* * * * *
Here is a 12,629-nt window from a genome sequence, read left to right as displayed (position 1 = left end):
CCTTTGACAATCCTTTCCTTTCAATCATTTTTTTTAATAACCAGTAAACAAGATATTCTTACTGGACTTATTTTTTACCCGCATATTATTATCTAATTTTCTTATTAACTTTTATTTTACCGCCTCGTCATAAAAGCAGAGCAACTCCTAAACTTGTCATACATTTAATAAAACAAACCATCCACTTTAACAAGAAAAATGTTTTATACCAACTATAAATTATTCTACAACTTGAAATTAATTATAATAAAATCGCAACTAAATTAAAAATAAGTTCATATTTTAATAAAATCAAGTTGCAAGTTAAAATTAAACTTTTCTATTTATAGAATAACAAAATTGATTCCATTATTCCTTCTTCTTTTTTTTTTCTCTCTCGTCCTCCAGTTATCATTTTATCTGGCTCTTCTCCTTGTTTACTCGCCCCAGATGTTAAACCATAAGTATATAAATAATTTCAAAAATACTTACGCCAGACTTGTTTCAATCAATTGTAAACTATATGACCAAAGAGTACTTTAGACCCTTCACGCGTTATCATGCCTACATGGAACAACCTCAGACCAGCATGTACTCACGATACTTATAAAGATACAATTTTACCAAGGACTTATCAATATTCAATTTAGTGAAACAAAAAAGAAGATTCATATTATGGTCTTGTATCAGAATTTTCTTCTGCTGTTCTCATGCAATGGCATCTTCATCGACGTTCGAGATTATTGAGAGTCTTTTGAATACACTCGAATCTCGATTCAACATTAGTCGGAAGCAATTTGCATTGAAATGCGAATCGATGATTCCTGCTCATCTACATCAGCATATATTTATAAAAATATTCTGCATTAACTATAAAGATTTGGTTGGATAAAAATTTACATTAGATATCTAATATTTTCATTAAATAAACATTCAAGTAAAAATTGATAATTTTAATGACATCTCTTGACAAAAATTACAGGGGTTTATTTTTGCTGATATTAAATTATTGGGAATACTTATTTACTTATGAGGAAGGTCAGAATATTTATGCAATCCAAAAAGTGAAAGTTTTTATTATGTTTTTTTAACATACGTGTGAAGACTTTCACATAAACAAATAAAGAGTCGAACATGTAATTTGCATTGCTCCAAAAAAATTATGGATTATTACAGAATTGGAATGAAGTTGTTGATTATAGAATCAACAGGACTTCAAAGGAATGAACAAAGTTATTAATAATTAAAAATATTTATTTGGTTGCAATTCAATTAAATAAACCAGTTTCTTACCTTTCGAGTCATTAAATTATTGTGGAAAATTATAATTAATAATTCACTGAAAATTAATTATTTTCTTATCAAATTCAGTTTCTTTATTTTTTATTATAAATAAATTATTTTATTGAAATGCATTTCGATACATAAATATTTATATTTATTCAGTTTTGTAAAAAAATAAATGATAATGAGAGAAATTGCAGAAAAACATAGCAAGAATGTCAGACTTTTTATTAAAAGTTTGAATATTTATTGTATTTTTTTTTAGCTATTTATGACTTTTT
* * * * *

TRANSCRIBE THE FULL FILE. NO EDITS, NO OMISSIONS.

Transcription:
Here is a 12,629-nt window from a genome sequence, read left to right as displayed (position 1 = left end):
CCTTTGACAATCCTTTCCTTTCAATCATTTTTTTTAATAACCAGTAAACAAGATATTCTTACTGGACTTATTTTTTACCCGCATATTATTATCTAATTTTCTTATTAACTTTTATTTTACCGCCTCGTCATAAAAGCAGAGCAACTCCTAAACTTGTCATACATTTAATAAAACAAACCATCCACTTTAACAAGAAAAATGTTTTATACCAACTATAAATTATTCTACAACTTGAAATTAATTATAATAAAATCGCAACTAAATTAAAAATAAGTTCATATTTTAATAAAATCAAGTTGCAAGTTAAAATTAAACTTTTCTATTTATAGAATAACAAAATTGATTCCATTATTCCTTCTTCTTTTTTTTTTCTCTCTCGTCCTCCAGTTATCATTTTATCTGGCTCTTCTCCTTGTTTACTCGCCCCAGATGTTAAACCATAAGTATATAAATAATTTCAAAAATACTTACGCCAGACTTGTTTCAATCAATTGTAAACTATATGACCAAAGAGTACTTTAGACCCTTCACGCGTTATCATGCCTACATGGAACAACCTCAGACCAGCATGTACTCACGATACTTATAAAGATACAATTTTACCAAGGACTTATCAATATTCAATTTAGTGAAACAAAAAAGAAGATTCATATTATGGTCTTGTATCAGAATTTTCTTCTGCTGTTCTCATGCAATGGCATCTTCATCGACGTTCGAGATTATTGAGAGTCTTTTGAATACACTCGAATCTCGATTCAACATTAGTCGGAAGCAATTTGCATTGAAATGCGAATCGATGATTCCTGCTCATCTACATCAGCATATATTTATAAAAATATTCTGCATTAACTATAAAGATTTGGTTGGATAAAAATTTACATTAGATATCTAATATTTTCATTAAATAAACATTCAAGTAAAAATTGATAATTTTAATGACATCTCTTGACAAAAATTACAGGGGTTTATTTTTGCTGATATTAAATTATTGGGAATACTTATTTACTTATGAGGAAGGTCAGAATATTTATGCAATCCAAAAAGTGAAAGTTTTTATTATGTTTTTTTAACATACGTGTGAAGACTTTCACATAAACAAATAAAGAGTCGAACATGTAATTTGCATTGCTCCAAAAAAATTATGGATTATTACAGAATTGGAATGAAGTTGTTGATTATAGAATCAACAGGACTTCAAAGGAATGAACAAAGTTATTAATAATTAAAAATATTTATTTGGTTGCAATTCAATTAAATAAACCAGTTTCTTACCTTTCGAGTCATTAAATTATTGTGGAAAATTATAATTAATAATTCACTGAAAATTAATTATTTTCTTATCAAATTCAGTTTCTTTATTTTTTATTATAAATAAATTATTTTATTGAAATGCATTTCGATACATAAATATTTATATTTATTCAGTTTTGTAAAAAAATAAATGATAATGAGAGAAATTGCAGAAAAACATAGCAAGAATGTCAGACTTTTTATTAAAAGTTTGAATATTTATTGTATTTTTTTTTAGCTATTTATGACTTTTT